Much like the kind of establishment that serves as its setting, the RFD-TV sensation Larry’s Country Diner is meant to be a respite for weary travelers, an oasis that caters to a group of patrons largely ignored elsewhere in the TV landscape.
So says Larry Black, a longtime radio host and sometimes film and TV actor who is also the show’s creator. That’s him behind the counter of the fictional (although not everyone realizes it’s made up) diner, entertaining customers and welcoming the visiting musicians, most of whom just happen to be country music legends. Over three seasons and more than 100 episodes, the diner has welcomed the likes of Bobby Bare, Larry Gatlin, Ray Stevens, the Oak Ridge Boys, Riders in the Sky, T. Graham Brown, Bill Anderson and many others, delighting an ever-growing legion of fans hungry to see what some of their favorite artists are up to these days. The show has grown its own roster of stars as well, including Nadine the Church Lady. Mona Brown used to just perform as Nadine a few times a year at the Tennessee church she and Black attended. Now she’s holding her own against showbiz veterans and taking her character on the road.
The folks watching Larry’s Country Diner tend to be no-nonsense types, and the show’s freewheeling nature reflects that. There is no script, and the camera never stops rolling. I talked with Black recently about the show’s success — which has spawned tour stops, cruises and soon a real-life diner — and why it means so much to its fans.
Channel Guide Magazine: Tell me how Larry’s Country Diner got started, and how the format developed.
Larry Black: I’ve always enjoyed the interview process, but what I hated was sitting around a fireplace or a living-room setting. The Carson show was great for Carson, but then everybody did it. Every interview show had a Carson-type setup. Letterman does it. And I understand it, because of cameras and all that stuff, shooting positions. But I didn’t want to do that. I wanted to do a very casual something. So the impromptu or drop-in concept is what really hit my hot button. I just started thinking through that process and thought, “Hmm, how about a diner setting in Podunksville, Middle America? And it just so happens that at lunchtime the local cable company sends over a camera crew because they need programming, and they just crank the cameras up and shoot the crowd.” In this little make-believe town, which is on a main thoroughfare but off the beaten path, the sheriff, who had been a world-class guitar player, always has a guitar in the back of his car. Country stars would stop by and sit down from time to time for lunch, and you’d get them to sing. And since the sheriff was a great guitar player, they would just have him get his guitar and play with them.
CGM: So the setup makes it more than your average music show.
LB: There’s another side to that, in that producing this type of show can be very, very expensive if you use a lot of musicians. We have no budget for it, so we figured we could get everybody to work with one guitar player. The beauty of Nashville and the guy we call “Sheriff,” Jimmy Capps. He’s been with the Opry for 50 years and he’s played on everybody’s hit records. We had the Oak Ridge Boys in, and they sang “Elvira,” and they looked over at Jimmy and said, “You played on the original record.” … The artists then are very comfortable coming in. … The fun thing is, although he’s been in the Opry for 50 years, now everybody’s calling him the Sheriff, so it’s kind of created a persona for him. Keith Bilbrey, who had been the announcer for the Grand Ole Opry for years, I got him to come over and sit in a corner and just say, “Well, welcome to …,” just like you would say at a small local cable show. Then, everybody’s got to have the town gossip. So there’s a gal that we’d gone to church with for 17 years and she had this character, Nadine, that she did for Valentine’s parties and stuff like that. I asked her for the first go-round — we didn’t know if we were going to be successful — to read some old church bulletins. Some of them are online, and they had some absolutely funny things, like mistyped things. For the first 13 shows, that’s what she did. But then her rapport with the artists — they don’t know her, they don’t know what she’s going to do — but she’s in some respects like a female Don Rickles. Not as abrasive as Don [is]. But when she’s got her wig on and her dress on and her purse and her Bible, she just jumps all over them. We saw her with Larry Gatlin, and Larry is very quick on his feet, and she just had him back on his heels. It was fun to watch. So she’s really developed into a character. She’s now going out and doing things on her own. She’s just the wife of a local optometrist in Franklin. But she loves comedy, and has always done this thing as shtick at church. It has really developed.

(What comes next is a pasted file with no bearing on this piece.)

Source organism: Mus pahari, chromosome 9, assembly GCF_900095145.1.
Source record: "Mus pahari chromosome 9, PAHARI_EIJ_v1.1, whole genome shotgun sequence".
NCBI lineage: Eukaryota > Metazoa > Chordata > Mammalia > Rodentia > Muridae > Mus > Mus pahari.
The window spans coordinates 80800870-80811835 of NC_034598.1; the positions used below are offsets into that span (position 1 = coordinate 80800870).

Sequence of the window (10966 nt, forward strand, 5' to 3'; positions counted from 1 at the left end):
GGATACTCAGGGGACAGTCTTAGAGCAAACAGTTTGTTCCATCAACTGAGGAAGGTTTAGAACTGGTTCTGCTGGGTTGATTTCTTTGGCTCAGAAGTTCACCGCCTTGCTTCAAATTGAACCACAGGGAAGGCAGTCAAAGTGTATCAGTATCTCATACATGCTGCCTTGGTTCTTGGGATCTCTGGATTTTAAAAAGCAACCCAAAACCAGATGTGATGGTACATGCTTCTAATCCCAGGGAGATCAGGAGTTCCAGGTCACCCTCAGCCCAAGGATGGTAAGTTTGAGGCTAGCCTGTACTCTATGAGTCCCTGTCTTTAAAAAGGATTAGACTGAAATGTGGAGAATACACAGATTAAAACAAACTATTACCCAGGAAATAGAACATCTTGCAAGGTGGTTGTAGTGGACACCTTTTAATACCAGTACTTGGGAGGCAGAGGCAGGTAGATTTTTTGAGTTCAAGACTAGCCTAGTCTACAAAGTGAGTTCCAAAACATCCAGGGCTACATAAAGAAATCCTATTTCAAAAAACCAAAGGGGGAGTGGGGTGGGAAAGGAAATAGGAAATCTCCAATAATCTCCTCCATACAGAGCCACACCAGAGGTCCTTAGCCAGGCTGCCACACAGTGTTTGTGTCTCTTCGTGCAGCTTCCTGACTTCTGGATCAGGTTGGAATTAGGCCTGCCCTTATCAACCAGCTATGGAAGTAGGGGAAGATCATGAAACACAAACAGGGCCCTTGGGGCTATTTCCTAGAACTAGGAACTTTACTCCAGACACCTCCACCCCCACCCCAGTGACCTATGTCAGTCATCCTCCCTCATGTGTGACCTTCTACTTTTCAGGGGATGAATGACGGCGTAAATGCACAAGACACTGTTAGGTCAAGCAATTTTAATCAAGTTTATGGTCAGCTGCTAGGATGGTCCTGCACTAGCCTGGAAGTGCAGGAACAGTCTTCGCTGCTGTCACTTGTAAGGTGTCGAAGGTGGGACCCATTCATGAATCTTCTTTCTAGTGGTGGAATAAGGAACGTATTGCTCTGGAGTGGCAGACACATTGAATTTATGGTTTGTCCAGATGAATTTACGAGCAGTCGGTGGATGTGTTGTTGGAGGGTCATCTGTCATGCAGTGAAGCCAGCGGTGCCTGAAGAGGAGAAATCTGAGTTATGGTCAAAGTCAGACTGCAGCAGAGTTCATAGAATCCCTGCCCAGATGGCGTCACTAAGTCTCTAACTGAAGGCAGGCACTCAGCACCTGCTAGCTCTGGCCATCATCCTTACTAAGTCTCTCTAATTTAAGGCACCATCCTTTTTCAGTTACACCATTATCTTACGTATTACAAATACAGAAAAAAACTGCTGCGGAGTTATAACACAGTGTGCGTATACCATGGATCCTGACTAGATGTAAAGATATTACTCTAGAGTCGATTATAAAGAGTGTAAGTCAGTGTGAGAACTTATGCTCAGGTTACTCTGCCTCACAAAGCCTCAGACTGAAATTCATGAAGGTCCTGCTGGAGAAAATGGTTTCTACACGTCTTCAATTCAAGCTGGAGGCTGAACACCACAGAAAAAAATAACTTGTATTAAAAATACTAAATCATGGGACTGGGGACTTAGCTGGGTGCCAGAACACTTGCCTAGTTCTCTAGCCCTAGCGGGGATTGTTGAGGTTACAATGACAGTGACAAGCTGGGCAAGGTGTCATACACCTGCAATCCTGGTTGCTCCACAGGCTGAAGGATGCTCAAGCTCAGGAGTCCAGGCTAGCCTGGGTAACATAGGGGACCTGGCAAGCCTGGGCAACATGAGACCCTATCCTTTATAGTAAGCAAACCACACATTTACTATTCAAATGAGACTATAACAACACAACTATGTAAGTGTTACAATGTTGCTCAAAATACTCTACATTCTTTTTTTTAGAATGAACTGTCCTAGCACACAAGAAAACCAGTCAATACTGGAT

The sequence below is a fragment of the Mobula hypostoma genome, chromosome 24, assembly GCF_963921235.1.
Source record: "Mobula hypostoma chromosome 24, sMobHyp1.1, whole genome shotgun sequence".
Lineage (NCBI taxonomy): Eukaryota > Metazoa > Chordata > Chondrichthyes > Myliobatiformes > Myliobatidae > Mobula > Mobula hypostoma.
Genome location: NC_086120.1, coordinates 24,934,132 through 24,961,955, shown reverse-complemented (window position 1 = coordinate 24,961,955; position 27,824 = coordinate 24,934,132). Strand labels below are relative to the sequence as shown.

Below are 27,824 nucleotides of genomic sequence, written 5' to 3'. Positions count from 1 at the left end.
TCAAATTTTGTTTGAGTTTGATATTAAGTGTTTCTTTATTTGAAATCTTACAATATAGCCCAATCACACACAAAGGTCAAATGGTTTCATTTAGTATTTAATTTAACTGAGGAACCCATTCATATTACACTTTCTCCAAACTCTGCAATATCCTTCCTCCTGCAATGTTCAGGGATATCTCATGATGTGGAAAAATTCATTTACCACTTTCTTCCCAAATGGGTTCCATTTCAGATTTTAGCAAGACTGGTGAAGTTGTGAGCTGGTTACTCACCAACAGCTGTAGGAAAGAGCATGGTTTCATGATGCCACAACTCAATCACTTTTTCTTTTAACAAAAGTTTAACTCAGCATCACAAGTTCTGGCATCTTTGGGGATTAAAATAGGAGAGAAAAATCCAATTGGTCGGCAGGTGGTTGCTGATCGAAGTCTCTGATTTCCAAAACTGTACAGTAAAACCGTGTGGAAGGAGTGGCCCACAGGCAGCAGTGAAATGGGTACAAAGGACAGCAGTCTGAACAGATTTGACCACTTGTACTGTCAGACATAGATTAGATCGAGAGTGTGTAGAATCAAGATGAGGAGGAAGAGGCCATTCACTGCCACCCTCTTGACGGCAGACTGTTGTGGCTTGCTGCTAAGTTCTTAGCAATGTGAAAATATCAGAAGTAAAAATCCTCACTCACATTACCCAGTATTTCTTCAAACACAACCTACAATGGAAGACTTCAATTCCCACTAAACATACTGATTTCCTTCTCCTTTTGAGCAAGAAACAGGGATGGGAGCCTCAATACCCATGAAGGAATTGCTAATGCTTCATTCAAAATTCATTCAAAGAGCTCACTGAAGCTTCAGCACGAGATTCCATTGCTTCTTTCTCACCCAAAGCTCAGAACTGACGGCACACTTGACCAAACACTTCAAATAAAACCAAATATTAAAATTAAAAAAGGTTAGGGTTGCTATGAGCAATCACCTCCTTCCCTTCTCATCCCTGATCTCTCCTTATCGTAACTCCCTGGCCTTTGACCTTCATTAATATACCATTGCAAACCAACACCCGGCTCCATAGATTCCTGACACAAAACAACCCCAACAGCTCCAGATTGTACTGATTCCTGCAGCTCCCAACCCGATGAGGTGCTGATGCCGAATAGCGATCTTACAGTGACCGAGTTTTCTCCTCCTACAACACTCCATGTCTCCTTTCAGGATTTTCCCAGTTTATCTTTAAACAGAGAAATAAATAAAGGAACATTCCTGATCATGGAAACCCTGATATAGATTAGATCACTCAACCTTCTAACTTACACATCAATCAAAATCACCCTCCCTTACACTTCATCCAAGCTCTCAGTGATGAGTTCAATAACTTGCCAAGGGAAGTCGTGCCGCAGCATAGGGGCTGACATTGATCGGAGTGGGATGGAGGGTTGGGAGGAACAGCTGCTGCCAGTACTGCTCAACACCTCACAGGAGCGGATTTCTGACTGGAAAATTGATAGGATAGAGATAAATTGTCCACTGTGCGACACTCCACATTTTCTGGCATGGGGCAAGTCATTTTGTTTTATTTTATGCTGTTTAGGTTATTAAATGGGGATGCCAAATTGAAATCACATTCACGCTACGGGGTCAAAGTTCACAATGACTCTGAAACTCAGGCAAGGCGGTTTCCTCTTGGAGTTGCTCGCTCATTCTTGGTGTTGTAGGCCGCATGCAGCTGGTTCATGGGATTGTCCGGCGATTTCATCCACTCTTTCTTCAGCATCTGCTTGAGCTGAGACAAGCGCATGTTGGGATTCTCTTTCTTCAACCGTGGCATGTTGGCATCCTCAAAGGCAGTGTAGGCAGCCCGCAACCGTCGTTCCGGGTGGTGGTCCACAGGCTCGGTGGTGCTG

CGM: Over the first 100 episodes, were the fans there right away, or was it more of a slow build getting the word out?
LB: It’s been a slow build, but we didn’t really plan on all this. We just figured we’d invite friends to come sit on this diner set. Then after the first 13 shows we had people calling in and asking if they could come to the diner. Stranger than that, people would come to Nashville and get on the Gray Line tour and want to go have lunch at the diner. You have to tell them, “Well, it’s not a diner, it’s a television set.” We’re in an office park and every once in awhile you’ll see a car full of some people driving real slow around the complex. You go out and ask, “Can I help you?” and they go, “We’re looking for the diner.” “It doesn’t exist.” Strangely enough, though, we are going to build one. We purchased some land and we’re going to build one. But it’s just captivated people. The ratings keep going up. We are now booked into next year with people flying in from all over to be a part of the diner when we tape it. It amazes me more than anyone else, I think, because we’re just doing it for fun. There’s no script, no Teleprompter, no cue cards, no plan. We literally just turn the camera on. My background is radio, and I just told everybody on the very first day, “Never stop the camera. I don’t care what happens, don’t stop it.” In the old radio days, you get yourself in trouble, you get yourself out, because it’s live. That’s the feel we’re going to have. The artist understands. We had one taping where the waitress Renae came out and dropped a whole plate of food on the floor. It crashed behind the singer, and the singer just kept singing, because we’re not stopping tape. It was funny. That just kind of adds to the levity of it, and then people know it’s real.
CGM: So it is real food that people are being served then?
LB: Yes. We tell them they can order anything they want, but we’re going to give them what we got. That’s why they think it’s a real diner, because they see people eating real food. It’s all a perception.
CGM: With the demise of a network like TNN, do you feel that Larry’s Country Diner is filling a void in TV?